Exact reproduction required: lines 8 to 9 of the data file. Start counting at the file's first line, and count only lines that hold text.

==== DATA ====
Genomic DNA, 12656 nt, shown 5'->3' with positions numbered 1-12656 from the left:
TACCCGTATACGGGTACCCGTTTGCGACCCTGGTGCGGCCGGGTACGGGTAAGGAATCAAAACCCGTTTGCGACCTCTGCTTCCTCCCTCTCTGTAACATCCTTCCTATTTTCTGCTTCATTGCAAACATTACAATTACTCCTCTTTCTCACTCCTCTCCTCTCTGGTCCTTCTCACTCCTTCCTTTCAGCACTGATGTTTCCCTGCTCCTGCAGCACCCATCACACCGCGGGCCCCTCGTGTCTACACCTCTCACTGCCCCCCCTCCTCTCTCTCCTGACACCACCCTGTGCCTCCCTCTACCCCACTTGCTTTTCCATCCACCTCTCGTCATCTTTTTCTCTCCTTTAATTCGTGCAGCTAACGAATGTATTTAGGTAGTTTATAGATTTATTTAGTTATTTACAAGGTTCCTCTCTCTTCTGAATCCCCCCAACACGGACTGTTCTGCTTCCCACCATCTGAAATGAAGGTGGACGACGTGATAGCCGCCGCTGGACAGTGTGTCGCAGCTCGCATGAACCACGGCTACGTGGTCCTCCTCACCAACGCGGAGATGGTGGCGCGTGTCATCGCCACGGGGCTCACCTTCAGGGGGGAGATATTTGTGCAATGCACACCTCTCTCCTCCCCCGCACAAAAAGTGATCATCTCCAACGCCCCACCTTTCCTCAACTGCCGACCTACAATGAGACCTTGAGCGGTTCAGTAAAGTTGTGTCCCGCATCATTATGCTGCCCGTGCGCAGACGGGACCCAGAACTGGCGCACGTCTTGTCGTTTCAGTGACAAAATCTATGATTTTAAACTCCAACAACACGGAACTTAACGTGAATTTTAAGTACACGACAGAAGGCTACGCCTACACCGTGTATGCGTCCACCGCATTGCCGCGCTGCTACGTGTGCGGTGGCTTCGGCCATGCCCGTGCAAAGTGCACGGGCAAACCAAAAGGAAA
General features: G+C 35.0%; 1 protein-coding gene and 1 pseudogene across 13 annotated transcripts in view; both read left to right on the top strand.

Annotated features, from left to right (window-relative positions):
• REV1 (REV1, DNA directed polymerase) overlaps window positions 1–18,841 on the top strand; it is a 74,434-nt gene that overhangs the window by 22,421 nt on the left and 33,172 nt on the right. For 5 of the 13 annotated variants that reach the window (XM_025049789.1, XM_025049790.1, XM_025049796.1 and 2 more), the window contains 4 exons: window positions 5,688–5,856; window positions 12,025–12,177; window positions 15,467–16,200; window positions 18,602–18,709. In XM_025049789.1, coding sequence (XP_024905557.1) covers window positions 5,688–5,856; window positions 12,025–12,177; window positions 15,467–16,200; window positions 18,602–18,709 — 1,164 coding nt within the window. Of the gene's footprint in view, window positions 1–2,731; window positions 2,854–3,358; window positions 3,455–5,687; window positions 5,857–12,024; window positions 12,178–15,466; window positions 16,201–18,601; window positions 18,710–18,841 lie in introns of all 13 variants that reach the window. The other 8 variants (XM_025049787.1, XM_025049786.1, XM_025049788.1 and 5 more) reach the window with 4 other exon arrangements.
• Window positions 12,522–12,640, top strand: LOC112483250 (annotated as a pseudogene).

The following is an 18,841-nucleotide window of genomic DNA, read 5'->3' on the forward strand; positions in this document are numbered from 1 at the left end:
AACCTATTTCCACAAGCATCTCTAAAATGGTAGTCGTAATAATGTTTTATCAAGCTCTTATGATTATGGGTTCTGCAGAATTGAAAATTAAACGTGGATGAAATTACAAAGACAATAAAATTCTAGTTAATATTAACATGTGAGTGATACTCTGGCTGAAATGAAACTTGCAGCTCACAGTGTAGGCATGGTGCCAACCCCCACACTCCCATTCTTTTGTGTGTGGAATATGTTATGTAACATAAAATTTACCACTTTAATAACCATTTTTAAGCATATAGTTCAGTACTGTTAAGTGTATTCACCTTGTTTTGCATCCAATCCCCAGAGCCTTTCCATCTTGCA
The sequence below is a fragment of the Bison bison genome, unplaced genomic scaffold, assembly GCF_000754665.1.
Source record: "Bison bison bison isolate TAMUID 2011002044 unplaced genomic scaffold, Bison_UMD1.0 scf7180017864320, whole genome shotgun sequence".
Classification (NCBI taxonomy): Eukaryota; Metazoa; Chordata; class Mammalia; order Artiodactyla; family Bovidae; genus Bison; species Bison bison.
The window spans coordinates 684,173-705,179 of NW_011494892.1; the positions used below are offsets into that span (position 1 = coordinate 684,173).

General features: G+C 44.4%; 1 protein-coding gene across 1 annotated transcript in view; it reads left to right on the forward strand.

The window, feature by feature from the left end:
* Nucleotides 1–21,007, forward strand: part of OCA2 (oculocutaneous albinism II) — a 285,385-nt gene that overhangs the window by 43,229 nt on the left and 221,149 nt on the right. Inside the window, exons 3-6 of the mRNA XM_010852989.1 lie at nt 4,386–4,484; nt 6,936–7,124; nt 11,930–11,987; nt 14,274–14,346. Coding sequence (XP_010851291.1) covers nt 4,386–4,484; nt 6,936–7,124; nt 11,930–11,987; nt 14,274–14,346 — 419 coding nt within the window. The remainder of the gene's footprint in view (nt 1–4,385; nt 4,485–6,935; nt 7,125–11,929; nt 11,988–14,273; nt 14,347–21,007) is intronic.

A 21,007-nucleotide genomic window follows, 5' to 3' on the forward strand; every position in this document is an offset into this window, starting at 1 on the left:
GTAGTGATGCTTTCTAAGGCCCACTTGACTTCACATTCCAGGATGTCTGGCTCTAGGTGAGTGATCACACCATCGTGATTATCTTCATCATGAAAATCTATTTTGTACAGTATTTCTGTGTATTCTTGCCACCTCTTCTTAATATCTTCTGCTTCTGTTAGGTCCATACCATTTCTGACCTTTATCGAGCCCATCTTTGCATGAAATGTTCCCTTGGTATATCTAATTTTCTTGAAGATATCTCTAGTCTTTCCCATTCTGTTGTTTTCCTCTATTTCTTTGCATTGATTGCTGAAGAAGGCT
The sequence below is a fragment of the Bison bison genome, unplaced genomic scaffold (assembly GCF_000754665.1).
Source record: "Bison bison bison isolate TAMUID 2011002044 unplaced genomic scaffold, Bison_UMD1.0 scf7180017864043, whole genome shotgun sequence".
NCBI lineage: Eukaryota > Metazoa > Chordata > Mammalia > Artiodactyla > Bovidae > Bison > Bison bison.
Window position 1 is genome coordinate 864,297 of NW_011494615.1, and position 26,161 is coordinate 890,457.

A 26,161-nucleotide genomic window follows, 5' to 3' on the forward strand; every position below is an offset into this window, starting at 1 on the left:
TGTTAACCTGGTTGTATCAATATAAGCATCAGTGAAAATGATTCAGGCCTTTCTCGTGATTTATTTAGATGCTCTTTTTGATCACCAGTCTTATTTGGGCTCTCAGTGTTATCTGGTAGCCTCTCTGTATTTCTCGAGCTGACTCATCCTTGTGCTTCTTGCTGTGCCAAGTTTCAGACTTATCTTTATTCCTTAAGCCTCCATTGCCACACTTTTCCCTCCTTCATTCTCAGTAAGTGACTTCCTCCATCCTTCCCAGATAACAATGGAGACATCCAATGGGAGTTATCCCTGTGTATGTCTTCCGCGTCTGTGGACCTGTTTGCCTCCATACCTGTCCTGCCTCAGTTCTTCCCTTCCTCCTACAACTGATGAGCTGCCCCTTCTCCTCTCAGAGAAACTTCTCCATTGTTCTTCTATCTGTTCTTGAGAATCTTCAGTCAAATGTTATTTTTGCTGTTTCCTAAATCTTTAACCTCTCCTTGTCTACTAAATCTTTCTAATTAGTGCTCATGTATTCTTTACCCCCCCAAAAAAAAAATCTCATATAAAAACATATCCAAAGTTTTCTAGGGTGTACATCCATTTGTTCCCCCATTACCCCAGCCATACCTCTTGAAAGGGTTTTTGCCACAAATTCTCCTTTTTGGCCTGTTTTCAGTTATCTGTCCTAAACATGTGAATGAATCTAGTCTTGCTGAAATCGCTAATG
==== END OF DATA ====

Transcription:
AACCTATTTCCACAAGCATCTCTAAAATGGTAGTCGTAATAATGTTTTATCAAGCTCTTATGATTATGGGTTCTGCAGAATTGAAAATTAAACGTGGATGAAATTACAAAGACAATAAAATTCTAGTTAATATTAACATGTGAGTGATACTCTGGCTGAAATGAAACTTGCAGCTCACAGTGTAGGCATGGTGCCAACCCCCACACTCCCATTCTTTTGTGTGTGGAATATGTTATGTAACATAAAATTTACCACTTTAATAACCATTTTTAAGCATATAGTTCAGTACTGTTAAGTGTATTCACCTTGTTTTGCATCCAATCCCCAGAGCCTTTCCATCTTGCA
The sequence below is a fragment of the Bison bison genome, unplaced genomic scaffold, assembly GCF_000754665.1.